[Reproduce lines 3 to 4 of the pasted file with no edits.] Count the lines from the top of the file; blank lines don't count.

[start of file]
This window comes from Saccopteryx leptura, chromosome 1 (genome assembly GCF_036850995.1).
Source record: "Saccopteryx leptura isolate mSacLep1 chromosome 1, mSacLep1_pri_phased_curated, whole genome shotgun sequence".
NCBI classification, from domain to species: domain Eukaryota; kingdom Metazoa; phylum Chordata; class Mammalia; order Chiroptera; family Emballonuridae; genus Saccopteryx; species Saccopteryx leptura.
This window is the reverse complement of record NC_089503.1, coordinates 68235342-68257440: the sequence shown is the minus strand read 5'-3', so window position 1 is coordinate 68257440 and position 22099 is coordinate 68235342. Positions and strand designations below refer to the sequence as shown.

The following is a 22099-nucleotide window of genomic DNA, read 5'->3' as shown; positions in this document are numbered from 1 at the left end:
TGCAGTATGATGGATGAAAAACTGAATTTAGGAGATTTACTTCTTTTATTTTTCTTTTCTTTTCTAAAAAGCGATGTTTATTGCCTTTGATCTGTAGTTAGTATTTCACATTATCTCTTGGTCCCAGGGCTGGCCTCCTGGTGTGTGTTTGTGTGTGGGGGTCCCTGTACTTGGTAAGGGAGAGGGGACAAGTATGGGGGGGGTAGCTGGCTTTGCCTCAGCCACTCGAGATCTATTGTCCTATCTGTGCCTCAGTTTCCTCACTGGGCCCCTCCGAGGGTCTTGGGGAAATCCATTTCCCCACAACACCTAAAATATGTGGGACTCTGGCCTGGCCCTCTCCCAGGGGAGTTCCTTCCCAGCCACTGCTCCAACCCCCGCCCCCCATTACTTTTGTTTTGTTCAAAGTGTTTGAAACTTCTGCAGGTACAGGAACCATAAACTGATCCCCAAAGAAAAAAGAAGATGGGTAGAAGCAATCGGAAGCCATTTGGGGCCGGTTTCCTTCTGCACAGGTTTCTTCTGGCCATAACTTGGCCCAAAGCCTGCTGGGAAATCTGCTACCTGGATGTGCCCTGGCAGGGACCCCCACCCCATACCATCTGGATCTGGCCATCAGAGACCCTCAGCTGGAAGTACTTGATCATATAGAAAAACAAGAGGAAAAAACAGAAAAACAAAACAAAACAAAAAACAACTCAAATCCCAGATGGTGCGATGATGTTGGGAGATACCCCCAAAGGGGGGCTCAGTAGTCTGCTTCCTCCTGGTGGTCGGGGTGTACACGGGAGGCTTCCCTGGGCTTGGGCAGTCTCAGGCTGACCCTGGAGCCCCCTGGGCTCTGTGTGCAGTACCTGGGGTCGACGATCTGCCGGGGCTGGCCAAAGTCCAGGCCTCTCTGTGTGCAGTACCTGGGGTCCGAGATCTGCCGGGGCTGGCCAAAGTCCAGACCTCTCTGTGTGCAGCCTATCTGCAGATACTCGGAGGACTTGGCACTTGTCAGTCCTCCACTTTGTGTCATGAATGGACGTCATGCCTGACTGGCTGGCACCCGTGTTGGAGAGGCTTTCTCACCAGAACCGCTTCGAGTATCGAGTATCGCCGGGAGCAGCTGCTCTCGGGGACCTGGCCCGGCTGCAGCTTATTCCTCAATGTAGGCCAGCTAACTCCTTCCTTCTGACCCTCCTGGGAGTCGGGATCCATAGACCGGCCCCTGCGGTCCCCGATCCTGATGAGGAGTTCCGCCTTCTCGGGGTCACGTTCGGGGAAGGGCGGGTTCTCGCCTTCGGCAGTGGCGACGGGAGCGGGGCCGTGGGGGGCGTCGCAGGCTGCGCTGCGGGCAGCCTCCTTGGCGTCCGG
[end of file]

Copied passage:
NCBI classification, from domain to species: domain Eukaryota; kingdom Metazoa; phylum Chordata; class Mammalia; order Chiroptera; family Emballonuridae; genus Saccopteryx; species Saccopteryx leptura.
This window is the reverse complement of record NC_089503.1, coordinates 68235342-68257440: the sequence shown is the minus strand read 5'-3', so window position 1 is coordinate 68257440 and position 22099 is coordinate 68235342. Positions and strand designations below refer to the sequence as shown.